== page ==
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Substitute teacher takes knee for Pledge of Allegiance, shares political views with elementary kids

A substitute teacher took a knee during the Pledge of Allegiance at a Massachusetts public elementary school last week — and then shared her political views with the students. (Al Messerschmidt/Getty Images)

What happened?

  • A substitute teacher took a knee during the Pledge of Allegiance at Russell Street Elementary School in Littleton, Massachusetts, last Thursday morning, WBZ-TV reported.
  • After her mimicry of recent NFL player protests, the teacher then spoke to students at the public school about her political views, the station said.
  • The school consists of students from grades 3 through 5, WCVB-TV reported.

Image source: YouTube screenshot

What is the school saying?

  • School officials wouldn't identify the substitute teacher or say if she would be disciplined or fired, calling it a personnel matter, WCBV added.
  • “While this topic is timely and does have educational merit, it should be addressed sensitively and age-appropriately by permanent faculty and inclusive of the beliefs of all children and families,” principal Scott Bazydlo wrote in a letter to parents, WBZ reported. “While well-intended, this conversation was not part of the classroom teacher’s plans and should not have taken place in the fashion it did.”
  • The principal also said it's “imperative” to provide students all sides of an issue so they can “form opinions with guidance from parents,” WBZ added.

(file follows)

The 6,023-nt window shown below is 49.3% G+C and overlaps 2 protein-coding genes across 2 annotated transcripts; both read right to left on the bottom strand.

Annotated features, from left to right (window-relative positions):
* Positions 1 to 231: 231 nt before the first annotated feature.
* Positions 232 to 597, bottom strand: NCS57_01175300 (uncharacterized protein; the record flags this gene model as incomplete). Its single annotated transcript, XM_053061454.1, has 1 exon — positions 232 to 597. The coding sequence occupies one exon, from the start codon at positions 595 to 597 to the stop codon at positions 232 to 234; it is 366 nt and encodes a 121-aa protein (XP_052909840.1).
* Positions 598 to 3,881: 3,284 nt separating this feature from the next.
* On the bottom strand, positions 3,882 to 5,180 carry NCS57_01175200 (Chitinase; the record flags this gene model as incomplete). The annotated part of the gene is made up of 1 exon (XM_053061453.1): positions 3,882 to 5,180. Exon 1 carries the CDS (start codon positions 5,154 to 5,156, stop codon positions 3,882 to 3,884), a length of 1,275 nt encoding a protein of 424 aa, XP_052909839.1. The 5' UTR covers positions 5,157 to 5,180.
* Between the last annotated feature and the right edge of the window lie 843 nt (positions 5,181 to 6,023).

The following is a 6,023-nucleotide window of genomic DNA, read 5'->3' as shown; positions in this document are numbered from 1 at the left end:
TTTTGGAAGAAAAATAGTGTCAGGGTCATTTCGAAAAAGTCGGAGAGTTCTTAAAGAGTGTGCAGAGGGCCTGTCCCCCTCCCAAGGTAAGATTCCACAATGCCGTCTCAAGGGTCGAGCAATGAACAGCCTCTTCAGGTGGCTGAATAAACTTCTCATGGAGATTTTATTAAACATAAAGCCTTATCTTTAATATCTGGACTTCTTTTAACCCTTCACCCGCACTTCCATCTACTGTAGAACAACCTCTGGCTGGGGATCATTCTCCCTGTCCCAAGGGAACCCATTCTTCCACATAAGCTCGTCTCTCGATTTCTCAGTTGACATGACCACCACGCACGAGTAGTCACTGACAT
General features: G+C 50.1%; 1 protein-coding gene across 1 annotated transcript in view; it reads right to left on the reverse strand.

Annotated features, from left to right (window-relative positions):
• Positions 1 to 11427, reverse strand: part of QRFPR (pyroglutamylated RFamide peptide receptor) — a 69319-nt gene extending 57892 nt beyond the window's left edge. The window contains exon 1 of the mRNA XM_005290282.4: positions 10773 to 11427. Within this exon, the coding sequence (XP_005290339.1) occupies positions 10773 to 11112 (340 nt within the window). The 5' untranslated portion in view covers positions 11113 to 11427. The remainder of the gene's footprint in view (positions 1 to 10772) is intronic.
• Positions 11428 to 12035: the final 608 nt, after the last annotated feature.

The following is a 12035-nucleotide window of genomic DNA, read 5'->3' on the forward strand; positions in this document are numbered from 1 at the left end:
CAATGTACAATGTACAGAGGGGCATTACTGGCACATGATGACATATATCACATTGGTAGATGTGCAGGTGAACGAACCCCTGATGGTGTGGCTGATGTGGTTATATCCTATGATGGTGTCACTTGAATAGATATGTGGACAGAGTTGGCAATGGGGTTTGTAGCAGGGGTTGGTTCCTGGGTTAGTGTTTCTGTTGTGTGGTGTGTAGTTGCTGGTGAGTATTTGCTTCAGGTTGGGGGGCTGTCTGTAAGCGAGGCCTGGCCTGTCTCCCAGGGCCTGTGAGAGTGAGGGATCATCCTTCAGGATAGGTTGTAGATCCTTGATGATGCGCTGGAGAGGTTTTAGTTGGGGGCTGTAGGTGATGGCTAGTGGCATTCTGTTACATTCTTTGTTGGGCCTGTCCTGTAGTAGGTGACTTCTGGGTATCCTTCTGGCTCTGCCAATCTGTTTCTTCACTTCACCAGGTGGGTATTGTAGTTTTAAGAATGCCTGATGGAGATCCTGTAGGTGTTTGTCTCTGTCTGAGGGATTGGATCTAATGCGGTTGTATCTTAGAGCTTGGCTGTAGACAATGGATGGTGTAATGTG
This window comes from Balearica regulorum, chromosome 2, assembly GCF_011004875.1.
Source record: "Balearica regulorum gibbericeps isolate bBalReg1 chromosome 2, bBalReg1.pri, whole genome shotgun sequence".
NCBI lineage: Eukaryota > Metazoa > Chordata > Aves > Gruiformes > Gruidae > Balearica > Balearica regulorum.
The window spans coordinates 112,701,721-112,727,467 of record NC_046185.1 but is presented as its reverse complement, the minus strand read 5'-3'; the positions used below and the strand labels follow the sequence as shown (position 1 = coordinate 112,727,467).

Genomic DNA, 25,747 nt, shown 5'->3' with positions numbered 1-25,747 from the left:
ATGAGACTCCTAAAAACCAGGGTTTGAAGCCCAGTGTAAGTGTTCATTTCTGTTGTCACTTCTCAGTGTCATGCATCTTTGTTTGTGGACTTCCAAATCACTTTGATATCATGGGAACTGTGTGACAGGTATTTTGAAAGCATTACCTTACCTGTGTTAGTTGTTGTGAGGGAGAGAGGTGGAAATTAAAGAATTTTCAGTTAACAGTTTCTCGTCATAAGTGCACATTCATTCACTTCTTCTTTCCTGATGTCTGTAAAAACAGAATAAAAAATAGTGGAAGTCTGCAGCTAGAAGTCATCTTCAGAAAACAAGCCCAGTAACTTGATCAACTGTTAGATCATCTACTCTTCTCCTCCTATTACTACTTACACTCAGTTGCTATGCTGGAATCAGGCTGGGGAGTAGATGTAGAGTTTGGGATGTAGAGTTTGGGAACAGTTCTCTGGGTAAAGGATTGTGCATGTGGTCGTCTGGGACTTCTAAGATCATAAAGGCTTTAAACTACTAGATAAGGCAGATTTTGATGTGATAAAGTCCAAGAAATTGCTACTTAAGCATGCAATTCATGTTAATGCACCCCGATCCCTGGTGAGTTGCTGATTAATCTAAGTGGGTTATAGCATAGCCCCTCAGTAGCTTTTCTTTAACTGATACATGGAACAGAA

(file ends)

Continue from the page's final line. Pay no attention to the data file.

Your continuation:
What are parents saying?

  • "I don't particularly care for it actually," one parent told WHDH-TV, "and I don't know that the school should have someone there that's expressing their opinion that way." The parent called the incident "disrespectful" and said it's "not the platform" in an elementary school.
  • "I agree with what they're doing," another parent told WHDH, presumably in reference to the players kneeling to protest in general. But he said as far as what happened in the classroom, he said "I just don't think it's the proper place for it."
  • “I think it’s a conversation that needs to be had. I think it’s an important topic,” another parent told WCVB. “But yeah, maybe that’s a difficult way to do it.”
  • "I think children should be taught that these discussions are going to happen in life," parent Kerrie Juels told WCVB. "Life isn't scripted. And you should be able to, at your own home, then react to those the way you want."

The fallout from the NFL player protests has hit other schools as well. A 6-year-old boy took a knee during the Pledge of Allegiance at a Florida elementary school last month and was told by his teacher to stand — which didn't make the boy's mother happy. A Louisiana high school told its students that anthem protests wouldn't be tolerated.

(H/T: EAGNews)

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